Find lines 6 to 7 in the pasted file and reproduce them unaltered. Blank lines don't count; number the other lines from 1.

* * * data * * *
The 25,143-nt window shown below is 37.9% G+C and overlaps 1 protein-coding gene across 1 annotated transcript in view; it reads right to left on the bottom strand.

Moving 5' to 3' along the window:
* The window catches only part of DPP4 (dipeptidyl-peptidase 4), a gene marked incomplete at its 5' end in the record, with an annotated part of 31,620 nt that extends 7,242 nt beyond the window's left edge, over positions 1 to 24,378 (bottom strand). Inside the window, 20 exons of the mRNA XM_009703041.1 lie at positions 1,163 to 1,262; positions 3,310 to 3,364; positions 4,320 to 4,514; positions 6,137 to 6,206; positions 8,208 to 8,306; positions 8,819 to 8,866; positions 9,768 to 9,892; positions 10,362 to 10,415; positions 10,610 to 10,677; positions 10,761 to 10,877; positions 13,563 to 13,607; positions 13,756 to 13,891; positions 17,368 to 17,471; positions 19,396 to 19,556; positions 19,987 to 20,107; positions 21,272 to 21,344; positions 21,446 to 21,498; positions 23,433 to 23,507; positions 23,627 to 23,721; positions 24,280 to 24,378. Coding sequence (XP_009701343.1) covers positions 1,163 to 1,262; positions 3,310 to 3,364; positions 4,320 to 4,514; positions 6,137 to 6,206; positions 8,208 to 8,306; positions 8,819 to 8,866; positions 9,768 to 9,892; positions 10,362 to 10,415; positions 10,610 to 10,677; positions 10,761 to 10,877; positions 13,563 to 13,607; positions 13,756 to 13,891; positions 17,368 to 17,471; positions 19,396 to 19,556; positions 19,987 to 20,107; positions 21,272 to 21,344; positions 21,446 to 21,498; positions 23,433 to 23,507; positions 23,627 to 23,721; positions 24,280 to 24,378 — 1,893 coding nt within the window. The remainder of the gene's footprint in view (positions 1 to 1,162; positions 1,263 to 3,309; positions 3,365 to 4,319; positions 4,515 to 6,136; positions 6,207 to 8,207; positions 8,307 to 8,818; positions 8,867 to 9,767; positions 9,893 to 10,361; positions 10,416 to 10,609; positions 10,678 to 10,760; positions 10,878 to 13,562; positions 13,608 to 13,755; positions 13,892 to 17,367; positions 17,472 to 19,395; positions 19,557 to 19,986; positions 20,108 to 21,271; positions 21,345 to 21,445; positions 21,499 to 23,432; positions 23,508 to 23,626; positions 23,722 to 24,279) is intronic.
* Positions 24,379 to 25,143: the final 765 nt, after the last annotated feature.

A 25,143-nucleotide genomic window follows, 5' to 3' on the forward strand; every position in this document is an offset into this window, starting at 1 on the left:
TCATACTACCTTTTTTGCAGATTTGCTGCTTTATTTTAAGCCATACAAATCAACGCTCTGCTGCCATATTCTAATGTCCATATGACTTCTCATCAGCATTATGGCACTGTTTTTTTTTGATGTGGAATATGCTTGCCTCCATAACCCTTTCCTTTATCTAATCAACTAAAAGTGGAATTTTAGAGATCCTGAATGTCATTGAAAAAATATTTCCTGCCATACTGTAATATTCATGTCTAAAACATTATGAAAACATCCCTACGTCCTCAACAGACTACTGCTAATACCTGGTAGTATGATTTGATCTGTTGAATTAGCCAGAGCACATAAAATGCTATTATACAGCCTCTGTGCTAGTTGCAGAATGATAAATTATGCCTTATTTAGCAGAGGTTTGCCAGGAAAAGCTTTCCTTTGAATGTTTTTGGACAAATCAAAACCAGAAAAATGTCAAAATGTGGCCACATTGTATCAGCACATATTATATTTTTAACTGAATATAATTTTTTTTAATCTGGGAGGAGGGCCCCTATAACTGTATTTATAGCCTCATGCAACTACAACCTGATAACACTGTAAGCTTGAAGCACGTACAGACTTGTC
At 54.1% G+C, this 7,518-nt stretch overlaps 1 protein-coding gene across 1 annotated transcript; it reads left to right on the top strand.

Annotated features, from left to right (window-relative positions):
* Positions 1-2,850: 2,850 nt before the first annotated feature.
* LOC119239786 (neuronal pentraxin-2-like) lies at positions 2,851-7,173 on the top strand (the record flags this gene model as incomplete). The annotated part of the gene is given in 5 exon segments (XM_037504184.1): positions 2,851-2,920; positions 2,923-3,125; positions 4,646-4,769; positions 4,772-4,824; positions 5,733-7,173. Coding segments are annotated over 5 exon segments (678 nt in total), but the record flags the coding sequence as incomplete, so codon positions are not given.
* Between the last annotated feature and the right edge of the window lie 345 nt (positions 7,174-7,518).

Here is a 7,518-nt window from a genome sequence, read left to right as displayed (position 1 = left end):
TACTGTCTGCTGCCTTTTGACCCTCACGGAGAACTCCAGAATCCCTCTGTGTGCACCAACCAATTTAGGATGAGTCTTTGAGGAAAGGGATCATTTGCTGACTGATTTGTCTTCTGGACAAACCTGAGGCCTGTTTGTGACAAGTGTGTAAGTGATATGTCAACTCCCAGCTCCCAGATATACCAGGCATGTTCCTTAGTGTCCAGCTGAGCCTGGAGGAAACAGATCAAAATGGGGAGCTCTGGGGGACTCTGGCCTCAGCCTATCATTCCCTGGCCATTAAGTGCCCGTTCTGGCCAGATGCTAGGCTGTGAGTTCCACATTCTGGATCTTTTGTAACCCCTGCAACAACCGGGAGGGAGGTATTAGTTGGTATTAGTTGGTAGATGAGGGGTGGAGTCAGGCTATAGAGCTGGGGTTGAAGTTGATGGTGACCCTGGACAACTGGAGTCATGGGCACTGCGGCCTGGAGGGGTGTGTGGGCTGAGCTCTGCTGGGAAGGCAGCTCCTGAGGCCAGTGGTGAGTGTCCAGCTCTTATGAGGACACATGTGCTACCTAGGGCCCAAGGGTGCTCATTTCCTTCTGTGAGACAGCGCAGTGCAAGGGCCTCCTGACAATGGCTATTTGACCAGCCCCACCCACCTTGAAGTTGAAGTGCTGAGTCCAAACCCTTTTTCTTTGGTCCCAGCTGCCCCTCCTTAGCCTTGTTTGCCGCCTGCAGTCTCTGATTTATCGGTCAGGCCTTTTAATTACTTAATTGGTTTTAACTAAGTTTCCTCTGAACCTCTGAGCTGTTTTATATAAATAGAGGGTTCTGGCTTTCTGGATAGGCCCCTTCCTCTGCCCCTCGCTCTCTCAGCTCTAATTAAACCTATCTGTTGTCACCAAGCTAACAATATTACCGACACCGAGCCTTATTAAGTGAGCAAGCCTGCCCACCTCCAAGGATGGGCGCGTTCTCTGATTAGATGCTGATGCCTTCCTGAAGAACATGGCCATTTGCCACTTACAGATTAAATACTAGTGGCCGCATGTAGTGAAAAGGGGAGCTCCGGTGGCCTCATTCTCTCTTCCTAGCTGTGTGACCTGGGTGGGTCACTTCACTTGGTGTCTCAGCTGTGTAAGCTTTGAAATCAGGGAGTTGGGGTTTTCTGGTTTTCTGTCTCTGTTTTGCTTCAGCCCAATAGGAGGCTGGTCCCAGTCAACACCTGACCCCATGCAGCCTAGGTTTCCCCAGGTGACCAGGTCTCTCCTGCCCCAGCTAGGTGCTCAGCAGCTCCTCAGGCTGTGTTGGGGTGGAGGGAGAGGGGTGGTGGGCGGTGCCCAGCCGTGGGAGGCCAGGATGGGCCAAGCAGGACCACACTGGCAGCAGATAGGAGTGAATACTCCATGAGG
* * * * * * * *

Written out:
TCATACTACCTTTTTTGCAGATTTGCTGCTTTATTTTAAGCCATACAAATCAACGCTCTGCTGCCATATTCTAATGTCCATATGACTTCTCATCAGCATTATGGCACTGTTTTTTTTTGATGTGGAATATGCTTGCCTCCATAACCCTTTCCTTTATCTAATCAACTAAAAGTGGAATTTTAGAGATCCTGAATGTCATTGAAAAAATATTTCCTGCCATACTGTAATATTCATGTCTAAAACATTATGAAAACATCCCTACGTCCTCAACAGACTACTGCTAATACCTGGTAGTATGATTTGATCTGTTGAATTAGCCAGAGCACATAAAATGCTATTATACAGCCTCTGTGCTAGTTGCAGAATGATAAATTATGCCTTATTTAGCAGAGGTTTGCCAGGAAAAGCTTTCCTTTGAATGTTTTTGGACAAATCAAAACCAGAAAAATGTCAAAATGTGGCCACATTGTATCAGCACATATTATATTTTTAACTGAATATAATTTTTTTTAATCTGGGAGGAGGGCCCCTATAACTGTATTTATAGCCTCATGCAACTACAACCTGATAACACTGTAAGCTTGAAGCACGTACAGACTTGTC
At 54.1% G+C, this 7,518-nt stretch overlaps 1 protein-coding gene across 1 annotated transcript; it reads left to right on the top strand.